Asian Girl Problem #44: Donuts and Chinese Food

I found a new formula for happiness today. First, get in an outfit that makes you feel fierce. For me, that means something pretty comfortable. I had cutoffs, an army green blouse, my trusty shades and beanie.

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I’ve seen better days, but that bag is a beaut. It would’ve better if I’d gone full-on profesh, but I don’t dress to impress at work these days.

Then go get something unabashedly delicious and bad for you. For me, nothing beats donut holes. Lastly, walk around town holding your head high and relishing your treat. It’s as close to felling like Holly Golightly as I’ve ever gotten.

The neighborhood I walked around was slightly quieter than my old place, as seen here. No matter where you are, people will admire and envy you. Because you are hot and walking around with food! It’s the next best thing to having a cute dog.

I’m not sure if it’s just the Bay Area that has Donut/Chinese restaurant hybrids. They’re everywhere here, and my advice is to go for the donut–always the donut. But not these more authentic Chinese donuts:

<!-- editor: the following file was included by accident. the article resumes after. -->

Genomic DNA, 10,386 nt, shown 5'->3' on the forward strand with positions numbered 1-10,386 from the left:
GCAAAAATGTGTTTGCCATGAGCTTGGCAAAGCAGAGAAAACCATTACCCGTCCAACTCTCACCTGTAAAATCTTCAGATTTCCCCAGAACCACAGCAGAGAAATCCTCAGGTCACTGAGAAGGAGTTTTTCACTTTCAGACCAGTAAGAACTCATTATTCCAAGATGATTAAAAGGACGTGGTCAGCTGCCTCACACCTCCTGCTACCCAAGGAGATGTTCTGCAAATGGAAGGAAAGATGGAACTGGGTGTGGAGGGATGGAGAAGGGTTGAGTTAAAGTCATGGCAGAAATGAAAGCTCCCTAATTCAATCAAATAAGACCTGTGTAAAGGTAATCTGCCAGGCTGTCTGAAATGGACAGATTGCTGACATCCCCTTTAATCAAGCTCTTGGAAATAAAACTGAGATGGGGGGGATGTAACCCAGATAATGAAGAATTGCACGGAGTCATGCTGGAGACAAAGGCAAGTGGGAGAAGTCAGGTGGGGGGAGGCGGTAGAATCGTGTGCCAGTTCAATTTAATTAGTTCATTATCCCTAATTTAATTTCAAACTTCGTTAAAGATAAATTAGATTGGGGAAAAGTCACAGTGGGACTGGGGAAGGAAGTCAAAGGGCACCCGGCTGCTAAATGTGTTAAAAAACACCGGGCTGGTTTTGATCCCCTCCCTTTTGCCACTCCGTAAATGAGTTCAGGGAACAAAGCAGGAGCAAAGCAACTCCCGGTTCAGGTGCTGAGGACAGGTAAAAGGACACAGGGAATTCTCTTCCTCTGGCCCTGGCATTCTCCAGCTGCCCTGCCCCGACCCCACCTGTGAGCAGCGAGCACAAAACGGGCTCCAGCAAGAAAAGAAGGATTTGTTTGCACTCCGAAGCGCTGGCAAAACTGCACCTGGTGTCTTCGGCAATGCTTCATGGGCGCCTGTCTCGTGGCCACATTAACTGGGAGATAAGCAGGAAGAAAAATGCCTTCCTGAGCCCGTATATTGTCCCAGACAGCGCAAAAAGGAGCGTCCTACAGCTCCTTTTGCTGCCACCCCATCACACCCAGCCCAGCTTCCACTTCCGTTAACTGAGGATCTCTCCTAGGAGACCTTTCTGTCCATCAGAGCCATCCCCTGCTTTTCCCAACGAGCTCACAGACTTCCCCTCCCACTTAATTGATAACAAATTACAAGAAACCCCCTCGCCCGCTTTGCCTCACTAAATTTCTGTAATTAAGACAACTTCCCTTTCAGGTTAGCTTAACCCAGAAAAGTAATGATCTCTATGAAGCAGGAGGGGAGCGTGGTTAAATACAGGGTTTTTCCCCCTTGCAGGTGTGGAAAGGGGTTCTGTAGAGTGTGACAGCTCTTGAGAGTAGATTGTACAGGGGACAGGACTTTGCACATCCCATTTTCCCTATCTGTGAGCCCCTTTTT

I remember the very first time I bought this classic Beijing breakfast street food, on the first morning of my first trip there. In 1994, China was genuinely still the “old country.” We bought it from the side of our street from this guy squatting over a bucket of hot oil, unlike in this modern scene:

I was so excited by the grease. The prospect of food that measured up to the American junk I grew up on. They asked if we wanted ours plain, or brushed with a syrup–was there any question? We paid a few yuan for these and three plastic bags of fresh unsweetened (blech) soymilk, and headed home to share with my grandparents.

Let’s just say if there was a state fair, these donuts would be booed across the border. Even the sweet kind is too bland, and often a risky choice because vendors often use cheap and harmful artificial sweeteners in their syrup. I think the first bite sent my body into shock. A donut. That isn’t sweet. Dipped in burnt-tasting (many Chinese people prefer it that way) soymilk. Food to build a nation on, this is not.

But almost all Chinese and American-Chinese people I know love this stuff. Dipped in salty porridge or wrapped in saucy rice noodles is the only way I can tolerate it. Don’t promise me a churro and deliver a loofah. (Chinese-)Americans, keep making those yeasted and old-fashioneds. Beijingers, well, I enjoy your duck.

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One thought on “Asian Girl Problem #44: Donuts and Chinese Food

  1. This looks so comforting! I’ve heard this is how they eat donuts in Thailand too, but I never got my donuts in the morning.. also, the Thai donut was super sweet. Your donut sounds perfect for your tastes 🙂

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